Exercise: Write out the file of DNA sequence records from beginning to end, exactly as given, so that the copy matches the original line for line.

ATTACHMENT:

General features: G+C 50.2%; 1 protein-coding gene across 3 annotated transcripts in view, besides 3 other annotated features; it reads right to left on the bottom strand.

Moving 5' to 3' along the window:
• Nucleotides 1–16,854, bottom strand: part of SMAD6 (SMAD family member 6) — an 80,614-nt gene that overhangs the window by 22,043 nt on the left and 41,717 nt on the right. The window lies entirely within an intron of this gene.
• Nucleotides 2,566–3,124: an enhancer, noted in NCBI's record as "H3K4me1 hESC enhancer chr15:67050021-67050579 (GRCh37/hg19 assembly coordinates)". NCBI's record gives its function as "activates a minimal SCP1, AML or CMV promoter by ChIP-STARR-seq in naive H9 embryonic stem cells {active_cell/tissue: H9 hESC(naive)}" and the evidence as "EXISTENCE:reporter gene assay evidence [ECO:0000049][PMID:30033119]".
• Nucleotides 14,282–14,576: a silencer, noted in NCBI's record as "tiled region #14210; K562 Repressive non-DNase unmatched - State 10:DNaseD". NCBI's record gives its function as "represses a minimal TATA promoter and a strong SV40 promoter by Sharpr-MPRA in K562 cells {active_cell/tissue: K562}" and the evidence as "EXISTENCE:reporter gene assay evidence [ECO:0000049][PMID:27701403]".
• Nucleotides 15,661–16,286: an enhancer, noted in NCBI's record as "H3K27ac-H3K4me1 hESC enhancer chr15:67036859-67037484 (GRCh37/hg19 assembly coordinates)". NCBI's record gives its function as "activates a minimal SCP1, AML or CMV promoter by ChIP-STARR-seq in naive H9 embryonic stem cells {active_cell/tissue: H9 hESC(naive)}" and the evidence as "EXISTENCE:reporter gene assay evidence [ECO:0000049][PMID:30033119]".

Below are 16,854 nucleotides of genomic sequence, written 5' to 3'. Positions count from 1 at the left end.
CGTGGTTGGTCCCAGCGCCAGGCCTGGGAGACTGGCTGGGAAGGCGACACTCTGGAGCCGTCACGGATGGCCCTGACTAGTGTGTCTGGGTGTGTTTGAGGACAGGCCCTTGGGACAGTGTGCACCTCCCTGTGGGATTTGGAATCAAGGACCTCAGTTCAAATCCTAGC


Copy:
General features: G+C 50.2%; 1 protein-coding gene across 3 annotated transcripts in view, besides 3 other annotated features; it reads right to left on the bottom strand.

Moving 5' to 3' along the window:
• Nucleotides 1–16,854, bottom strand: part of SMAD6 (SMAD family member 6) — an 80,614-nt gene that overhangs the window by 22,043 nt on the left and 41,717 nt on the right. The window lies entirely within an intron of this gene.
• Nucleotides 2,566–3,124: an enhancer, noted in NCBI's record as "H3K4me1 hESC enhancer chr15:67050021-67050579 (GRCh37/hg19 assembly coordinates)". NCBI's record gives its function as "activates a minimal SCP1, AML or CMV promoter by ChIP-STARR-seq in naive H9 embryonic stem cells {active_cell/tissue: H9 hESC(naive)}" and the evidence as "EXISTENCE:reporter gene assay evidence [ECO:0000049][PMID:30033119]".
• Nucleotides 14,282–14,576: a silencer, noted in NCBI's record as "tiled region #14210; K562 Repressive non-DNase unmatched - State 10:DNaseD". NCBI's record gives its function as "represses a minimal TATA promoter and a strong SV40 promoter by Sharpr-MPRA in K562 cells {active_cell/tissue: K562}" and the evidence as "EXISTENCE:reporter gene assay evidence [ECO:0000049][PMID:27701403]".
• Nucleotides 15,661–16,286: an enhancer, noted in NCBI's record as "H3K27ac-H3K4me1 hESC enhancer chr15:67036859-67037484 (GRCh37/hg19 assembly coordinates)". NCBI's record gives its function as "activates a minimal SCP1, AML or CMV promoter by ChIP-STARR-seq in naive H9 embryonic stem cells {active_cell/tissue: H9 hESC(naive)}" and the evidence as "EXISTENCE:reporter gene assay evidence [ECO:0000049][PMID:30033119]".

Below are 16,854 nucleotides of genomic sequence, written 5' to 3'. Positions count from 1 at the left end.
CGTGGTTGGTCCCAGCGCCAGGCCTGGGAGACTGGCTGGGAAGGCGACACTCTGGAGCCGTCACGGATGGCCCTGACTAGTGTGTCTGGGTGTGTTTGAGGACAGGCCCTTGGGACAGTGTGCACCTCCCTGTGGGATTTGGAATCAAGGACCTCAGTTCAAATCCTAGC